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The U.S. is seeking support from its allies to create a naval coalition in the Middle East, adding to concerns that the increased military presence in the Gulf combined with growing tensions on both sides could accidentally kickstart a military conflict between Washington and Tehran.
The U.S. says its goal is to protect oil tankers as they pass through strategically important shipping lanes in waters around Iran and Yemen. The Pentagon believes the coalition is necessary after a series of attacks on oil tankers in recent months — attacks Washington has blamed on Tehran. Iran denies the claims and says it is willing to respond with missiles if the U.S. “makes a mistake” by attacking an Iranian target.
The plan will see each member of the coalition provide security to ships carrying their country’s flags by escorting them with military vessels, while the U.S. will provide “command and control” capabilities, gathering intelligence from a number of different sources and sharing it with the other members of the coalition.
“We are engaging now with a number of countries to see if we can put together a coalition that would ensure freedom of navigation both in the Straits of Hormuz and Bab al-Mandab,” Joseph Dunford, Chairman of the Joint Chiefs of Staff, told reporters in Fort Myer in Washington D.C. on Tuesday.
Dunford added that the U.S. would ascertain over the “next couple of weeks” which nations have the political will to support the Pentagon plan.
“Escorting in the normal course of events would be done by countries who have the same flag, so a ship that is flagged from a particular country would be escorted by that country,” Joint Chiefs chairman Dunford said.“What the United States is uniquely capable of providing is some of the command and control, some of the intelligence, surveillance and reconnaissance.”
The Straits of Hormuz and Bab al-Mandab are essential strategic marine locations that provide access to the Gulf and the Red Sea.
In April, Iran once again threatened to close off the Straits of Hormuz, through which almost one-fifth of the world’s oil passes, if crippling U.S. sanctions mean it can no longer export oil.
Dunford said the Pentagon’s plan was only finalized in recent days but it was sparked by attacks on oil tankers in the region in May and June. Those attacks were followed by the shooting down of a U.S. military spy drone in June, in response to which President Trump ordered an airstrike against Iranian targets. He called it off at the last minute.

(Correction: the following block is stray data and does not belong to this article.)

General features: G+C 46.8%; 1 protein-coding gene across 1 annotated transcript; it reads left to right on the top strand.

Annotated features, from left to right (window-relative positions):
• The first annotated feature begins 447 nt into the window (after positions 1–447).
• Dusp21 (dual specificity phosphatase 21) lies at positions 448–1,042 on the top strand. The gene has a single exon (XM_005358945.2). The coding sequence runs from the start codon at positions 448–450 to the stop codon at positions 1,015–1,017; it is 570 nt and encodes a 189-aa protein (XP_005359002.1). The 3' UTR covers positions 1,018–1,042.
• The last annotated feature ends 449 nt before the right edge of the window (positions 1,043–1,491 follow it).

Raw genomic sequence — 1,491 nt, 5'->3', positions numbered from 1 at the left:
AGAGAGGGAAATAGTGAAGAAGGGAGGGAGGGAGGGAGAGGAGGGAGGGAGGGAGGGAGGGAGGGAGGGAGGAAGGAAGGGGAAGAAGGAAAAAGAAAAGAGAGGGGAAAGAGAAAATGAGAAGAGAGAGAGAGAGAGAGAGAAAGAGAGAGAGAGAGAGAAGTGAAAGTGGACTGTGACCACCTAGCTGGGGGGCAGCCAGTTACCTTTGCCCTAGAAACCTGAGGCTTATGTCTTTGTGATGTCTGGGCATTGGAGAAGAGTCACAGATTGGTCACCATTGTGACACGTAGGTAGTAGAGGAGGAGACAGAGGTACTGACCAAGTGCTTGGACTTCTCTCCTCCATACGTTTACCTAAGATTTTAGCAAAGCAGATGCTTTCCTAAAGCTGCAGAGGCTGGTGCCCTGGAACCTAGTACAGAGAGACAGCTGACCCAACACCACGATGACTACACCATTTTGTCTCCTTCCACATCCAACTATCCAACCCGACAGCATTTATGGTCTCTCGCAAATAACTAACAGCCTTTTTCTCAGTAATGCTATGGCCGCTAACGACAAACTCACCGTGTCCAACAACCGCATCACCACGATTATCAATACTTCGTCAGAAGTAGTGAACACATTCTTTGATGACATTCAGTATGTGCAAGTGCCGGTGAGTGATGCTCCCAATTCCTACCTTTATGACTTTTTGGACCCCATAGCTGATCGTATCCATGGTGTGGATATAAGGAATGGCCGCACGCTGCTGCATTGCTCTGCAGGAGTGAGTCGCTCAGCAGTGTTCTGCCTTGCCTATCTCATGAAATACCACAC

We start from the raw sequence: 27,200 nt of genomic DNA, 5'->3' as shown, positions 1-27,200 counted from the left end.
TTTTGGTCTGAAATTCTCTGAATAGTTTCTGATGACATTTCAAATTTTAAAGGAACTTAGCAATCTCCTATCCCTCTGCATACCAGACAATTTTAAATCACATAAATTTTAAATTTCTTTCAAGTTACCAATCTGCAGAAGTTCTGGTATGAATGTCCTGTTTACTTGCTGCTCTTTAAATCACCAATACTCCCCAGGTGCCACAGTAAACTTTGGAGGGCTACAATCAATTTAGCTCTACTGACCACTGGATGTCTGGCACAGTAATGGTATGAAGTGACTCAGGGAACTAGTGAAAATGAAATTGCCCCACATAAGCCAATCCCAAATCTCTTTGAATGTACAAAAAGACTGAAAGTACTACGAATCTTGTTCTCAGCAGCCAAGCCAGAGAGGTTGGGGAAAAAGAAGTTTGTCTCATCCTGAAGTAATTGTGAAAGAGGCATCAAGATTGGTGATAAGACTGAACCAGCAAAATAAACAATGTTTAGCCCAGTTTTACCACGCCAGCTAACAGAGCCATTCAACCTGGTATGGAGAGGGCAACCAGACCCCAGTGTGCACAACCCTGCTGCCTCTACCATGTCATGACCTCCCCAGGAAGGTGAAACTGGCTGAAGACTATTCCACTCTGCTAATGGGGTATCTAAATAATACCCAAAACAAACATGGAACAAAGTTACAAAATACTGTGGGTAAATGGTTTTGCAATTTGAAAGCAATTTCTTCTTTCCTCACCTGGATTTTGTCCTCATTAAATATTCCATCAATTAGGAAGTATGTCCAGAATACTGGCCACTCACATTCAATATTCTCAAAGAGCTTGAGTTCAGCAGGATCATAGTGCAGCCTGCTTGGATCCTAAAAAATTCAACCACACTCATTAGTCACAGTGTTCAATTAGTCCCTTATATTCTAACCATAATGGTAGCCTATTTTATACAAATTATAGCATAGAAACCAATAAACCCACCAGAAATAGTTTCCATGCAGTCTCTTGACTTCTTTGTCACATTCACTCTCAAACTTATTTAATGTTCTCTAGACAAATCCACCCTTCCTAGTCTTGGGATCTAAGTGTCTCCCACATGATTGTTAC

It emerged Wednesday that in early June, Iran had hoped to defuse growing tensions when it released Nizar Zakka, a Lebanese businessman with U.S. permanent residency who had been in jail for four years.
Iranian officials hoped the move would cool tensions and open the door for negotiations, according to sources speaking to Reuters. Either the U.S. missed the signal or chose to ignore it, but since Zakka’s release on June 11 pressure has escalated as a result of attacks on the tankers and drone..
Fears of an all-out military conflict have been growing in the region, with Iran stoking tensions by repeatedly exceeding limits imposed on its nuclear program under the 2015 accord signed with world powers.
The U.S. has significantly increased its military presence in the region in recent months. As a result, the possibility of accidentally kickstarting a military conflict has grown and on Tuesday Iran made clear that any escalation of military action by the U.S. in the region would be met with a strong response.
“American bases are within the range of our missiles," Hossein Nejat a commander in Iran's elite Islamic Revolutionary Guard Corps (IRGC), told Tasnim news agency. “Our missiles will destroy their aircraft carriers if they make a mistake. Americans are very well aware of the consequences of a military confrontation with Iran.”
Washington continues to say it is not interested in entering a military conflict with Iran, but experts have warned for months that incidents like the shooting down of a military drone could see an all-out conflict begin by accident.
“The danger is that one of these incidents might spiral out of control, leading to a full confrontation,” Lina Khatib, head of the Middle East and North Africa Program at Chatham House, a foreign policy think tank in London, told VICE News. “But I think both sides are careful in choosing their targets, and choosing their methods and choosing their words.”
Cover: An oil tanker is on fire in the sea of Oman, Thursday, June 13, 2019. Two oil tankers near the strategic Strait of Hormuz were reportedly attacked on Thursday, an assault that left one ablaze and adrift as sailors were evacuated from both vessels and the U.S. Navy rushed to assist amid heightened tensions between Washington and Tehran. (AP Photo/ISNA)